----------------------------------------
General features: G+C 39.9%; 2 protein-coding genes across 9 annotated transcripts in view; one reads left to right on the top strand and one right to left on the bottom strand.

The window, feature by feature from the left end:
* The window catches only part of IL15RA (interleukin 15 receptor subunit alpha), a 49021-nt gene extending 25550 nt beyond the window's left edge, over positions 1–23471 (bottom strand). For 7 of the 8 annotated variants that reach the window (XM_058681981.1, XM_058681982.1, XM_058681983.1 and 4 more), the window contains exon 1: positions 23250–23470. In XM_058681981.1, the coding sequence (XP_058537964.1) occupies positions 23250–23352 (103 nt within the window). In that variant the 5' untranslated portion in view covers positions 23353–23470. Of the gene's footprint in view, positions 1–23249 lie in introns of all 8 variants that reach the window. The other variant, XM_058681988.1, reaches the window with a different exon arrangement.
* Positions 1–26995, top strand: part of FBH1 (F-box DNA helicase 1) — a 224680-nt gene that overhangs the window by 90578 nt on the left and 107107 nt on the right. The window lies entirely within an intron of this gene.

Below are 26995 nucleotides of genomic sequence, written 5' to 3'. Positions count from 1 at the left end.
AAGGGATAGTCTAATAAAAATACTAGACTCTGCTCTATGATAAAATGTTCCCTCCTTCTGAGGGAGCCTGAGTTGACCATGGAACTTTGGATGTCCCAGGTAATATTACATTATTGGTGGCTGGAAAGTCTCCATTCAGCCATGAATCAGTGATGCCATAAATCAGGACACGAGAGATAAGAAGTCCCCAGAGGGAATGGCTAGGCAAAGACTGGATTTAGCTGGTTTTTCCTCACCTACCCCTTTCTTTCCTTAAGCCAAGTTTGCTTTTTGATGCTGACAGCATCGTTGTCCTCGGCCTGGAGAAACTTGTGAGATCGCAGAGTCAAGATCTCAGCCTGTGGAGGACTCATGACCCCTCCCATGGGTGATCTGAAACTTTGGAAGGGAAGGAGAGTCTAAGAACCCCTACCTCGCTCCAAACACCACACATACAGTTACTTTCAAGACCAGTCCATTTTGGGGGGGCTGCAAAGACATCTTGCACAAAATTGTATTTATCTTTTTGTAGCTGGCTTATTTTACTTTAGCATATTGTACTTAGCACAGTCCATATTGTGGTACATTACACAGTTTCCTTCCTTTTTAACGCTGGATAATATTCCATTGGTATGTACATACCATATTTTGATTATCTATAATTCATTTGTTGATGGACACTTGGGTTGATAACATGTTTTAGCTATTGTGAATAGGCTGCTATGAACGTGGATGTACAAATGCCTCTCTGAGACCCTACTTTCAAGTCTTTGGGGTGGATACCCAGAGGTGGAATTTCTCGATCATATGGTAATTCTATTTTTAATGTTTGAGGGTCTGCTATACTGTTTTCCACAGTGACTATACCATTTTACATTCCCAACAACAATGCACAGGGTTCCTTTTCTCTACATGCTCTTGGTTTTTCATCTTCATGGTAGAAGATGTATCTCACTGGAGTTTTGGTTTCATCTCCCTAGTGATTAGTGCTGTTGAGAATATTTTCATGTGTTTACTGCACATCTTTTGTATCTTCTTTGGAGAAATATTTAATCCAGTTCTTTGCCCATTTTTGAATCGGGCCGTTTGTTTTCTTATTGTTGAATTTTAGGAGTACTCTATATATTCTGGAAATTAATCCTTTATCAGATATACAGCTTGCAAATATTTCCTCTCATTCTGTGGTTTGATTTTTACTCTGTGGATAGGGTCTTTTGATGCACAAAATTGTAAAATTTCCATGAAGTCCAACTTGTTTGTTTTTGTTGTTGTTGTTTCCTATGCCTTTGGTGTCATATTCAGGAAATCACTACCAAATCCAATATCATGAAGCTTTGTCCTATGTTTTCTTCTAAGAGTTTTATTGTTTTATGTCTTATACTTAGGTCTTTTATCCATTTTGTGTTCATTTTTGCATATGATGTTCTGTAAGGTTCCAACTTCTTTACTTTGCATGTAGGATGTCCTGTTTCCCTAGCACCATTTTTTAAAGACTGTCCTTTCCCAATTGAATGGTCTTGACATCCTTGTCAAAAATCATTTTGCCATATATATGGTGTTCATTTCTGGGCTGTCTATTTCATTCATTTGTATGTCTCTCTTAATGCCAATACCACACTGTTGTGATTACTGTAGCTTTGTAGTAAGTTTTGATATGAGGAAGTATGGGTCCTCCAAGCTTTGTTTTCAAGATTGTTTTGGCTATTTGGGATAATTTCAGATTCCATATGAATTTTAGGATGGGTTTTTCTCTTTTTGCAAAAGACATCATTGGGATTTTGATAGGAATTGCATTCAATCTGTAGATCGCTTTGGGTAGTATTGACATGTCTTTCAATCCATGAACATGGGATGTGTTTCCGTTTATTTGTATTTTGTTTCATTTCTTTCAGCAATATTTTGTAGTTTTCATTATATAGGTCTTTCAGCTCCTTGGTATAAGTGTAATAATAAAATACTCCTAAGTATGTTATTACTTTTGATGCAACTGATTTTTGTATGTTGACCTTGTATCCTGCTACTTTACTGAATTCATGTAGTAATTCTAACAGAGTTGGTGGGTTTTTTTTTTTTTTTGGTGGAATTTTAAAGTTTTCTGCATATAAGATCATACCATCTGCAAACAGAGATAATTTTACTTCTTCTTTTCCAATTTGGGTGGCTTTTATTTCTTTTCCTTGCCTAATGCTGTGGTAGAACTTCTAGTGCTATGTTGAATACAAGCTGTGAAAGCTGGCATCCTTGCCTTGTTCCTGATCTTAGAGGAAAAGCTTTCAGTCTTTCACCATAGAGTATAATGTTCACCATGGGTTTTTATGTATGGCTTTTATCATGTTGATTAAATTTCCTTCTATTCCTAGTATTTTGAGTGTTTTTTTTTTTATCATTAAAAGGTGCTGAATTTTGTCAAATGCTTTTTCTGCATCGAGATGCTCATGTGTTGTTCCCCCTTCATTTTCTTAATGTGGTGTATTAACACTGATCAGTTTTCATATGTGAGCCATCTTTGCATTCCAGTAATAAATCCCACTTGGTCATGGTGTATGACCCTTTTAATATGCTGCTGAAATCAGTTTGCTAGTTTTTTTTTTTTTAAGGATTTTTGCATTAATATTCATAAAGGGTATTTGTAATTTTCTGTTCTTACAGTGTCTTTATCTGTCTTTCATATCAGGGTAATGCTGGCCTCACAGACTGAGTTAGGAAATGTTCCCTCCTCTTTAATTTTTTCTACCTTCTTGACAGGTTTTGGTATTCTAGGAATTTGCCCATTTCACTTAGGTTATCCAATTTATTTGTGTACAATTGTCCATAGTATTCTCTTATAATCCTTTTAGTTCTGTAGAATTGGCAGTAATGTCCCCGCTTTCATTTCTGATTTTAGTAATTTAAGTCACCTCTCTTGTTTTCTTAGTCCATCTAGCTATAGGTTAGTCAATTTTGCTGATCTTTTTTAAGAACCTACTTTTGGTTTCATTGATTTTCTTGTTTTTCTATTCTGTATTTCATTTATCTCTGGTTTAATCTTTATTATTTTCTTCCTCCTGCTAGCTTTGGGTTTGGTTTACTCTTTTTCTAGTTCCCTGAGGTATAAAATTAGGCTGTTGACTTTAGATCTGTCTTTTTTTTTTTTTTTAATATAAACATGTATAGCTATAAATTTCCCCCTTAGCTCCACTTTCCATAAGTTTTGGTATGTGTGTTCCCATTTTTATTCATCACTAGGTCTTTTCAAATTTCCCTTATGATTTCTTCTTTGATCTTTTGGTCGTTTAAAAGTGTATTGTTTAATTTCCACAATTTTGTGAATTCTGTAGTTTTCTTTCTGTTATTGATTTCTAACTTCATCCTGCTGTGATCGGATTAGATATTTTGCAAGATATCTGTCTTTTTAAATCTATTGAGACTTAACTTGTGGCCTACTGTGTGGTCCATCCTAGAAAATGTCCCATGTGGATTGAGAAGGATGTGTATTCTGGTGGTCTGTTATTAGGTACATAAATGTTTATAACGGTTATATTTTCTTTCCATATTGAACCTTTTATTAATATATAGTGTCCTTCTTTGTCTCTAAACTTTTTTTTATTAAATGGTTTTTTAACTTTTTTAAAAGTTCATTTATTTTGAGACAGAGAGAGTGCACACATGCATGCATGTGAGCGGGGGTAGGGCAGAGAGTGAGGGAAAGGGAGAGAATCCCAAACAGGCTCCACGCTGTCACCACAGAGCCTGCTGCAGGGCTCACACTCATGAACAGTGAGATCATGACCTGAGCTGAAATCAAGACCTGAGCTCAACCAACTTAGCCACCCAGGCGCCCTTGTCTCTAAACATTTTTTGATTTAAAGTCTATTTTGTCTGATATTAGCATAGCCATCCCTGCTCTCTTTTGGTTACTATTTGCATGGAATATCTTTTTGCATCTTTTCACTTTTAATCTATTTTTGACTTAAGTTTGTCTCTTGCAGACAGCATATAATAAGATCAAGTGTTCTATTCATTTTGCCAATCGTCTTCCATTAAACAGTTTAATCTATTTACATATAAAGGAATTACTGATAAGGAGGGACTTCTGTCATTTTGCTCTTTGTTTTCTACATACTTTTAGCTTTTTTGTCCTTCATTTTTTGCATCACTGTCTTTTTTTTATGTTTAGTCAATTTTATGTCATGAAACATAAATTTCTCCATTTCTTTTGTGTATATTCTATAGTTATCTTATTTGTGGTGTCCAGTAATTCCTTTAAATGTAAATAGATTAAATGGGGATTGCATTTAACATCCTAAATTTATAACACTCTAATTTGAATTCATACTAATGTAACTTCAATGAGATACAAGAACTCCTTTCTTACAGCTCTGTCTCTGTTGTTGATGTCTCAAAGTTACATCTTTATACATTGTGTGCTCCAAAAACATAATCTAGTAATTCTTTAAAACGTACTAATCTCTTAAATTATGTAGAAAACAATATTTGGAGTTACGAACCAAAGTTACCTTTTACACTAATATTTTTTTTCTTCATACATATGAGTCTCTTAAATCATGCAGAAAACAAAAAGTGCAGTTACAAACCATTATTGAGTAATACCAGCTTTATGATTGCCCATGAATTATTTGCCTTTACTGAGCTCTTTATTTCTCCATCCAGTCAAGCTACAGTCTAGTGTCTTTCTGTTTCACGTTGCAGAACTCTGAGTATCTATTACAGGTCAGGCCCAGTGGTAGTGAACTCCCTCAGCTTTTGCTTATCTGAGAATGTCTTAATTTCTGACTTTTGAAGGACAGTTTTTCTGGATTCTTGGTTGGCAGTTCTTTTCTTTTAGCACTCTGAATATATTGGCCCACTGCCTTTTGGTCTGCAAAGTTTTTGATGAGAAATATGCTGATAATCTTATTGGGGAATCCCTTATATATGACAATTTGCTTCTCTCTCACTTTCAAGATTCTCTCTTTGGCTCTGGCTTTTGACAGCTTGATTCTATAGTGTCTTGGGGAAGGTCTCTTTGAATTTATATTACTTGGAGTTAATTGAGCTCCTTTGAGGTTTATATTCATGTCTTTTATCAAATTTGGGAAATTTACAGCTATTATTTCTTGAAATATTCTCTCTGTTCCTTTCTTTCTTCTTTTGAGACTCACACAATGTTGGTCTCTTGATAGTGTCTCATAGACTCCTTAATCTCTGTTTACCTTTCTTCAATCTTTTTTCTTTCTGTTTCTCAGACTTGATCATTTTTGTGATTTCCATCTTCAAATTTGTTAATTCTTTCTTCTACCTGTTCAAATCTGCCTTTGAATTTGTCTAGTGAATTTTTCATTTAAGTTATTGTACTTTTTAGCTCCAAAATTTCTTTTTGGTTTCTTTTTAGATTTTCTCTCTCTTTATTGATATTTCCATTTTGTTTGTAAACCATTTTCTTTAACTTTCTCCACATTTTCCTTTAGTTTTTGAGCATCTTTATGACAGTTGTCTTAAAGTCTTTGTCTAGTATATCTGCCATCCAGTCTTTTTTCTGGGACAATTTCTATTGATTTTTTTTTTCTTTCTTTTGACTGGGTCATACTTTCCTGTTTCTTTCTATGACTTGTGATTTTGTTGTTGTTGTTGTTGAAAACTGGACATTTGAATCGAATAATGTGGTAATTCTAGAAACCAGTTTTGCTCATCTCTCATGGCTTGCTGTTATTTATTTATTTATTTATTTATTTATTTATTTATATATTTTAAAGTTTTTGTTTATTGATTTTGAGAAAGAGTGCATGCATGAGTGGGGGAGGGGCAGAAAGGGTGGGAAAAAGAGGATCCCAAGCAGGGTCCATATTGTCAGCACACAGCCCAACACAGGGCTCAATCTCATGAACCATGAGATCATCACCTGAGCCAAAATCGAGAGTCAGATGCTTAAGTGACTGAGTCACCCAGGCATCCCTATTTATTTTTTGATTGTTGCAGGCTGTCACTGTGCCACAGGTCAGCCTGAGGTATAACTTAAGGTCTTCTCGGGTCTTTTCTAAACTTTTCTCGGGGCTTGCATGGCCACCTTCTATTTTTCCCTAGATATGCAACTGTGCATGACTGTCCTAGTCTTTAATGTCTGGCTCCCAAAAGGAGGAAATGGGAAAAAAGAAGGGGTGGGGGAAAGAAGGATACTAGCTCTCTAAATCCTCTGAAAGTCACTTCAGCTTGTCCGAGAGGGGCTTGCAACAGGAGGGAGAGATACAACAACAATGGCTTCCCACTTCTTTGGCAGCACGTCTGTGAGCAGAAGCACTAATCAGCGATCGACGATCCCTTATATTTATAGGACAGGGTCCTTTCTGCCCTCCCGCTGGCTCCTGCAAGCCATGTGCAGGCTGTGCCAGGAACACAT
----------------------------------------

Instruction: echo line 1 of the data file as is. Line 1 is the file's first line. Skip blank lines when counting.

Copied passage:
General features: G+C 39.9%; 2 protein-coding genes across 9 annotated transcripts in view; one reads left to right on the top strand and one right to left on the bottom strand.